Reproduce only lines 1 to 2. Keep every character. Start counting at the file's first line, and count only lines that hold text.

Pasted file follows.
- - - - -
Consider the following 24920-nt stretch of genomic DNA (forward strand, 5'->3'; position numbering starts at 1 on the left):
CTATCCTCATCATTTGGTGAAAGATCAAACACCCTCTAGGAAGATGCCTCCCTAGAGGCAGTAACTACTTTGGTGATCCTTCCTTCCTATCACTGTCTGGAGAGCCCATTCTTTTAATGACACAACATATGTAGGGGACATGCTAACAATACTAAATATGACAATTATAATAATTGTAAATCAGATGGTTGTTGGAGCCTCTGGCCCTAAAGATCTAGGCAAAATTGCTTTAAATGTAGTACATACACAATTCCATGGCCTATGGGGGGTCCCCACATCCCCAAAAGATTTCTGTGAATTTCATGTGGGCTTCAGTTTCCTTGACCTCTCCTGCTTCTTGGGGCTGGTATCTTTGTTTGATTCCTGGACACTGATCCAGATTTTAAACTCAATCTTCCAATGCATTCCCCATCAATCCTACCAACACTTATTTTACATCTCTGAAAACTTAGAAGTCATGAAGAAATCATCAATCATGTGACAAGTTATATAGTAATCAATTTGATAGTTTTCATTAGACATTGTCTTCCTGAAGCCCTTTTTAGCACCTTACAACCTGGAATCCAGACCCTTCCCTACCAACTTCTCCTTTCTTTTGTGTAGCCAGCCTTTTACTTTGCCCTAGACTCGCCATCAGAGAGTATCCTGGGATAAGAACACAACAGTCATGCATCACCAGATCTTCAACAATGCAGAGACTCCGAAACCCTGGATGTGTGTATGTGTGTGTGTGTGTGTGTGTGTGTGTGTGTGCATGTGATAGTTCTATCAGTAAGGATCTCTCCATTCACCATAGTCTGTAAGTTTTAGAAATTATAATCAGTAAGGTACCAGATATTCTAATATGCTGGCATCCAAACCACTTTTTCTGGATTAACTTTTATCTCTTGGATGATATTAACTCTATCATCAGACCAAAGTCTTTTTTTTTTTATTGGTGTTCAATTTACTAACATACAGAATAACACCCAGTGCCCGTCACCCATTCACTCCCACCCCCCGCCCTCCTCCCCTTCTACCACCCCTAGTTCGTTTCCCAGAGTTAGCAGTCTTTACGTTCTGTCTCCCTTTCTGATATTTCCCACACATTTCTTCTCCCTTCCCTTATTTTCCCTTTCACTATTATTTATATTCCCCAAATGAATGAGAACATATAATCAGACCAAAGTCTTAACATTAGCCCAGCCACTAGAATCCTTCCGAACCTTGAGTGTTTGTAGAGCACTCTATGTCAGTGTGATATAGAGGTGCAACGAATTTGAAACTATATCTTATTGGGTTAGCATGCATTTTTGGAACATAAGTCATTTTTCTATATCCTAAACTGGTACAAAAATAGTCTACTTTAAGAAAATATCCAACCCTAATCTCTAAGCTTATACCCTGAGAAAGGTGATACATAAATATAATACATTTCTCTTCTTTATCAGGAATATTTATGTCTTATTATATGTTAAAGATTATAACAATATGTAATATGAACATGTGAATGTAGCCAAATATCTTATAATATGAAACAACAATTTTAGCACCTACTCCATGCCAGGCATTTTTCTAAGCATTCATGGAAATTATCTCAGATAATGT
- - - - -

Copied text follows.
Consider the following 24920-nt stretch of genomic DNA (forward strand, 5'->3'; position numbering starts at 1 on the left):
CTATCCTCATCATTTGGTGAAAGATCAAACACCCTCTAGGAAGATGCCTCCCTAGAGGCAGTAACTACTTTGGTGATCCTTCCTTCCTATCACTGTCTGGAGAGCCCATTCTTTTAATGACACAACATATGTAGGGGACATGCTAACAATACTAAATATGACAATTATAATAATTGTAAATCAGATGGTTGTTGGAGCCTCTGGCCCTAAAGATCTAGGCAAAATTGCTTTAAATGTAGTACATACACAATTCCATGGCCTATGGGGGGTCCCCACATCCCCAAAAGATTTCTGTGAATTTCATGTGGGCTTCAGTTTCCTTGACCTCTCCTGCTTCTTGGGGCTGGTATCTTTGTTTGATTCCTGGACACTGATCCAGATTTTAAACTCAATCTTCCAATGCATTCCCCATCAATCCTACCAACACTTATTTTACATCTCTGAAAACTTAGAAGTCATGAAGAAATCATCAATCATGTGACAAGTTATATAGTAATCAATTTGATAGTTTTCATTAGACATTGTCTTCCTGAAGCCCTTTTTAGCACCTTACAACCTGGAATCCAGACCCTTCCCTACCAACTTCTCCTTTCTTTTGTGTAGCCAGCCTTTTACTTTGCCCTAGACTCGCCATCAGAGAGTATCCTGGGATAAGAACACAACAGTCATGCATCACCAGATCTTCAACAATGCAGAGACTCCGAAACCCTGGATGTGTGTATGTGTGTGTGTGTGTGTGTGTGTGTGTGTGTGCATGTGATAGTTCTATCAGTAAGGATCTCTCCATTCACCATAGTCTGTAAGTTTTAGAAATTATAATCAGTAAGGTACCAGATATTCTAATATGCTGGCATCCAAACCACTTTTTCTGGATTAACTTTTATCTCTTGGATGATATTAACTCTATCATCAGACCAAAGTCTTTTTTTTTTTATTGGTGTTCAATTTACTAACATACAGAATAACACCCAGTGCCCGTCACCCATTCACTCCCACCCCCCGCCCTCCTCCCCTTCTACCACCCCTAGTTCGTTTCCCAGAGTTAGCAGTCTTTACGTTCTGTCTCCCTTTCTGATATTTCCCACACATTTCTTCTCCCTTCCCTTATTTTCCCTTTCACTATTATTTATATTCCCCAAATGAATGAGAACATATAATCAGACCAAAGTCTTAACATTAGCCCAGCCACTAGAATCCTTCCGAACCTTGAGTGTTTGTAGAGCACTCTATGTCAGTGTGATATAGAGGTGCAACGAATTTGAAACTATATCTTATTGGGTTAGCATGCATTTTTGGAACATAAGTCATTTTTCTATATCCTAAACTGGTACAAAAATAGTCTACTTTAAGAAAATATCCAACCCTAATCTCTAAGCTTATACCCTGAGAAAGGTGATACATAAATATAATACATTTCTCTTCTTTATCAGGAATATTTATGTCTTATTATATGTTAAAGATTATAACAATATGTAATATGAACATGTGAATGTAGCCAAATATCTTATAATATGAAACAACAATTTTAGCACCTACTCCATGCCAGGCATTTTTCTAAGCATTCATGGAAATTATCTCAGATAATGT